As current chancellor John Bardo prepares to step down from a 16-year reign, students have been hearing many different things about what he will be doing during his “time off.” Is he really taking time off? Is he coming back? What will his research include?
In an exclusive interview with the Western Carolinian, Bardo said, “Generally, what I am doing is not ‘time off.’ Next year will involve a study leave that is designed to help me prepare to re-enter the classroom and to become an active scholar again—as is appropriate for a senior faculty member. I plan to continue to research on the emerging issues involving higher education and the future of society.”
He also is about two-thirds of the way completed on a new book he has been writing and is interested in spending time understanding and researching the changes that have been happening in British higher education with the creation of new and interesting universities.
In addition, Bardo is very passionate about higher education in the United States and how the country is currently facing many issues within university systems.
“Because of my 16 years as chancellor, because of my academic background and because I have had the good fortune to serve on the SACS Board of Directors, I may be able to bring a different perspective to the national discussion than what one hears most commonly,” Bardo said. “I plan to write a number of papers regarding key issues such as assessment, educational quality, curriculum reform and emerging roles for higher education in the 21st century.”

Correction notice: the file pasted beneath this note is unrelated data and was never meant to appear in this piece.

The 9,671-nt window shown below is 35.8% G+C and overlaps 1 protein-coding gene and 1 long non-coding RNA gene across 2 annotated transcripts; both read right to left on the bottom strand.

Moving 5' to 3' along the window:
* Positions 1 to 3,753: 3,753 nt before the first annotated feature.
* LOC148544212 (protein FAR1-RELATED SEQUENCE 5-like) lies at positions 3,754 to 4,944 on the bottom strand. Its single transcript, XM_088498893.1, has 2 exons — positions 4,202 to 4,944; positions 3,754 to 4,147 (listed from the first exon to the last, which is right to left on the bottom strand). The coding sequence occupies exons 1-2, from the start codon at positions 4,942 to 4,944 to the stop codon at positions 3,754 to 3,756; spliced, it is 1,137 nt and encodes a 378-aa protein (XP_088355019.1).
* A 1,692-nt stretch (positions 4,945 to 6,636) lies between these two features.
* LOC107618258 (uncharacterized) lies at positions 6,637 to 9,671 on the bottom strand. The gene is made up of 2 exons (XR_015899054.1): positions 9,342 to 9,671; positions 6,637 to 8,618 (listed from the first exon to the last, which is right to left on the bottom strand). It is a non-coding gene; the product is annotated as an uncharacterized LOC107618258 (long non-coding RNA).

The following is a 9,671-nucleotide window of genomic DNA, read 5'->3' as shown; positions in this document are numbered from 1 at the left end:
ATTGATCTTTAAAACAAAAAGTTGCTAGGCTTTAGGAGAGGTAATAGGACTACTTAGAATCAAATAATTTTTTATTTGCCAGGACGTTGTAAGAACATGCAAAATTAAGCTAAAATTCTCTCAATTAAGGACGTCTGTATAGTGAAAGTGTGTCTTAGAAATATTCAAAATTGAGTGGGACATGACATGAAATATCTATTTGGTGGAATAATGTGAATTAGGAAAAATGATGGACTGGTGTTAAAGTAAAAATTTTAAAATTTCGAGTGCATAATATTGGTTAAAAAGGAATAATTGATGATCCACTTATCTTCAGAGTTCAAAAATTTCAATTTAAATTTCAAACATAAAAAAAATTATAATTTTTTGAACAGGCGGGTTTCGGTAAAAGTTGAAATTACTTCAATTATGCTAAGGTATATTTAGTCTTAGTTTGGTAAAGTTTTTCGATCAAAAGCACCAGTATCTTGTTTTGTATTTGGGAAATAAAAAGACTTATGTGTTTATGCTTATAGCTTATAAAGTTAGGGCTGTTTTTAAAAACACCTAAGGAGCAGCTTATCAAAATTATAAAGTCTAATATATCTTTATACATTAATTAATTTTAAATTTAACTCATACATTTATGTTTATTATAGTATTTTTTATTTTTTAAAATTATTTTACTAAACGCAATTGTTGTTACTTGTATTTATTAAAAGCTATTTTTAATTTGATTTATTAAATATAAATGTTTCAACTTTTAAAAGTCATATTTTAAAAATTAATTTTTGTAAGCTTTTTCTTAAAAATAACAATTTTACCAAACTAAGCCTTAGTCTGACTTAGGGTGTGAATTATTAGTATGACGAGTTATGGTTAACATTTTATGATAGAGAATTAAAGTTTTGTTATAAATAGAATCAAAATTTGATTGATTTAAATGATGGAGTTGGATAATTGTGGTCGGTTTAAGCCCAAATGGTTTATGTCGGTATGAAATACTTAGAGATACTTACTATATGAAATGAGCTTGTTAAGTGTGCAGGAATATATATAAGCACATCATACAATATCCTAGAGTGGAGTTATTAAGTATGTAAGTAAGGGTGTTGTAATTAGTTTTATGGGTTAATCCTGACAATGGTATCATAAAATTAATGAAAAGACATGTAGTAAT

This will be a part of Bardo’s research, focusing on issues within higher education and where higher education is heading in this century with all the changes we are facing as a society.Following his research, he will be return to teach classes at WCU.
To prepare, he will over next year be spending time learning how to teach using Blackboard, interactive pedagogies and preparing materials for class. Since he has not taught classes on a regular schedule for quite a few years, a lot of things have changed, including the way students are taught.
“Much of my teaching may be online, so I also need to update my knowledge of that environment as well,” Bardo said.
Bardo hopes that he will know what classes he will be teaching by July and preparations for those classes will begin just as soon.